FWIW, my tentative conclusion is that Access is far far far quicker to build simple applications (or prototypes at least). You can build/evolve both the database (complete with queries) and the application in one integrated drag-drop environment. Of course .net can make far more modern ui's, with countless other advancements, but the amount of work involved is probably not worth it (can't justify the extra cost) for many projects. So many things are so far from obvious/intuitive (although they are logical once you understand) that it's hard to even take the first steps in .net. Problem is that access is being left behind, and has more or less stagnated for more than a decade. For example, the report builder in Access is aging (growing set of limitations), and crystal reports seems to be no better. (A big feature apparently missing from both is click-through reports, dataitem mouseover events, and ability to construct an interactive report set; aka dashboard). I'm thinking that the best way to implement modern reporting abilities (in at least some types of projects) is to have a client app for editing (either Access or .net smart client), and putting the reporting abilities on the web (maybe asp.net, maybe php). I found a company selling a very rich graphing package for under $200, and that may be the way to go.

It's very strange to see the real RADs like PowerBuilder, Magellan, and Access, left behind in obscurity, and replaced by behemoths like .net. It's like having a cruiseship when you need rollerskates.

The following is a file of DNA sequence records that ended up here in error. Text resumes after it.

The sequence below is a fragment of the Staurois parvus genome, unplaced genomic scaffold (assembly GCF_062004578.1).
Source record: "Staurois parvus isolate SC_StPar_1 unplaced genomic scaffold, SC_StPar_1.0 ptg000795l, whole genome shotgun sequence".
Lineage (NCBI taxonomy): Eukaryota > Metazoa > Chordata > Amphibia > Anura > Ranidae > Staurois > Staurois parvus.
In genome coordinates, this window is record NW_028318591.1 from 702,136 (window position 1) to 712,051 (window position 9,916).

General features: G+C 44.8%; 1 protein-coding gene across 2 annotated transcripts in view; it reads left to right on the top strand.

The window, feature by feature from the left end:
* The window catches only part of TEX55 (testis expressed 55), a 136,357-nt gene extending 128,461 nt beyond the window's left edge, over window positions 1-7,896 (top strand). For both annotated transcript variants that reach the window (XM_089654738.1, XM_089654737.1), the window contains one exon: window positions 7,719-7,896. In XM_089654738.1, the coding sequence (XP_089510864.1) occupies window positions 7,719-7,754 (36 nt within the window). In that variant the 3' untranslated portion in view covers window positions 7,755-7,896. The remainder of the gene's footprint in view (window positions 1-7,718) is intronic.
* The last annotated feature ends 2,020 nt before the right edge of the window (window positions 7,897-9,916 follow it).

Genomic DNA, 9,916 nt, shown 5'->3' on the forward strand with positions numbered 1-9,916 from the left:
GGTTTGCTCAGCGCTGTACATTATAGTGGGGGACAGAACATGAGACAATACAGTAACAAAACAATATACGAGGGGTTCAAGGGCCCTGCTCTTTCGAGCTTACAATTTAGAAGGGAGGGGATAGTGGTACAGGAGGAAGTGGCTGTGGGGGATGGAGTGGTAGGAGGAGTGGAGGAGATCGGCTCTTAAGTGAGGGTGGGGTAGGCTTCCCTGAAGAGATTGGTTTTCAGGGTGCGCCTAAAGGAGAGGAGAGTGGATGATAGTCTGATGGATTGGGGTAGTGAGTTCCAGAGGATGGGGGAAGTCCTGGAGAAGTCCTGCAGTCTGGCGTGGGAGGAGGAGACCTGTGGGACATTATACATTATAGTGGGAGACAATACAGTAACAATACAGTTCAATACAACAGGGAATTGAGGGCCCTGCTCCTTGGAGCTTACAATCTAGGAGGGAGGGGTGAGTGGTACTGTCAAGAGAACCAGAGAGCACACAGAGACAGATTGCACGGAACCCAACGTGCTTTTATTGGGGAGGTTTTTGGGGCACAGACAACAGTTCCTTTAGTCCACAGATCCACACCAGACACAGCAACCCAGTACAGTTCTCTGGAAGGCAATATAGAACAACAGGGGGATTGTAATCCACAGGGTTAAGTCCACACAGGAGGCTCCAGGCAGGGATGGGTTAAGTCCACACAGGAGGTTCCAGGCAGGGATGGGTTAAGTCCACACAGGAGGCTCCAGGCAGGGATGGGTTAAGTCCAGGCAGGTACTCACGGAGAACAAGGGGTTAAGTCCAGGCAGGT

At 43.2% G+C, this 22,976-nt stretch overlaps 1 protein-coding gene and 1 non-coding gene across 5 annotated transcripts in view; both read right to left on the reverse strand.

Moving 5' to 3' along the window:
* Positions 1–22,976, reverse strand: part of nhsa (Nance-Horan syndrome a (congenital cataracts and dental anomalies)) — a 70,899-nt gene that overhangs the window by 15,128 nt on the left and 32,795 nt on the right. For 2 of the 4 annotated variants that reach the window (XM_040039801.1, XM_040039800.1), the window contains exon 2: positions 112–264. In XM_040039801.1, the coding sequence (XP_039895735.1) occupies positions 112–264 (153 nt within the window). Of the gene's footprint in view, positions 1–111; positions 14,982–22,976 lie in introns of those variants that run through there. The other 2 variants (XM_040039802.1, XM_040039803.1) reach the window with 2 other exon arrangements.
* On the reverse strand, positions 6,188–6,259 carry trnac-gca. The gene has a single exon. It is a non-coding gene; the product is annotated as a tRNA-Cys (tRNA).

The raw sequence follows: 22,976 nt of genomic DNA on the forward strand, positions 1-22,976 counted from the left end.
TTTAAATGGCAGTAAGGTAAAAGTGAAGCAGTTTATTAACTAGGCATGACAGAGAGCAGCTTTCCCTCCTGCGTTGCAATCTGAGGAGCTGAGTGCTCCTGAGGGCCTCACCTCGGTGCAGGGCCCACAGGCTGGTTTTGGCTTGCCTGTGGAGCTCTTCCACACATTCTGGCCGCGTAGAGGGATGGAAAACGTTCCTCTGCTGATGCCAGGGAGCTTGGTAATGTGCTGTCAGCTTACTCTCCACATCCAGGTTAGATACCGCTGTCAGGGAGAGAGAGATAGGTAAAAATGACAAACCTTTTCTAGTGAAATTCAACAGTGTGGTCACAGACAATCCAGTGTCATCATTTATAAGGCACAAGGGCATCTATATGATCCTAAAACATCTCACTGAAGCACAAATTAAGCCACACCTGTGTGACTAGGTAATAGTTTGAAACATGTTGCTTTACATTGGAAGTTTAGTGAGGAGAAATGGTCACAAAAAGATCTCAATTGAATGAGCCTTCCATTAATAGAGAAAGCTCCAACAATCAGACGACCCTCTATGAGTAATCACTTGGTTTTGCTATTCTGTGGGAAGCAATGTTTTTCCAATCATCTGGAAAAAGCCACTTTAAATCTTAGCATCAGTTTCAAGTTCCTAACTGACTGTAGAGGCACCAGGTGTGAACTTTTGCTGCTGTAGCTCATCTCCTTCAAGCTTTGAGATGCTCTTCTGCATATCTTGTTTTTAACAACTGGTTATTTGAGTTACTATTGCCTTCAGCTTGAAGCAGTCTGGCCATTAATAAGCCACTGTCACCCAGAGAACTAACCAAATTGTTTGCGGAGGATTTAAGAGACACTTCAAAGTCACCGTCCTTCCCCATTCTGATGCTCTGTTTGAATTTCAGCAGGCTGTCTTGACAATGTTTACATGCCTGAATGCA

I'd never heard that building SQL with strings is bad. I've been doing it for years, especially to implement complex user-specified report parameters. To have a parameterized query for every conceivable report-query-option (e.g. include this list of clients, and dollar amounts lt/gt this amount, etc) seems totally unmanagable. Can you point me to reasons why building the sql string is so bad? (I do appreciate the style pointers!)

Also, I don't understand your reference to Property. I know what one is, but I don't know where you're saying I would use it.

Thanks.
 

JohnH

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Coming from a RAD which allowed you to create and debug most of a data-complex application without writing (or knowing vocabulary for) any code at all
That's how you create VB.Net data access applications too... while exceptions and more possibilities exist. The little code you see (and the really lot of code you don't see) is generated by the Designer.

I'd never heard that building SQL with strings is bad.
cjard has a ranting about this topic you can start with.
Basically, if you were to write all this code (which you don't :)) you would do this:
VB.NET:
[COLOR="Green"]'class variables[/COLOR] 
Private table As New DataTable
Private con As String = "connection string"
Private sql As String = "select uid,billdate from billings where company=@conum order by billdate desc"
Private da As New OleDb.OleDbDataAdapter(sql, con)
[COLOR="green"]'in form load:[/COLOR]
da.SelectCommand.Parameters.Add("@conum", OleDb.OleDbType.Integer)
[COLOR="green"]'when you want to fill:[/COLOR]
table.Clear()
da.SelectCommand.Parameters("@conum").Value = conum
da.Fill(table)
[COLOR="green"]'note that a DA manages connection automatically[/COLOR]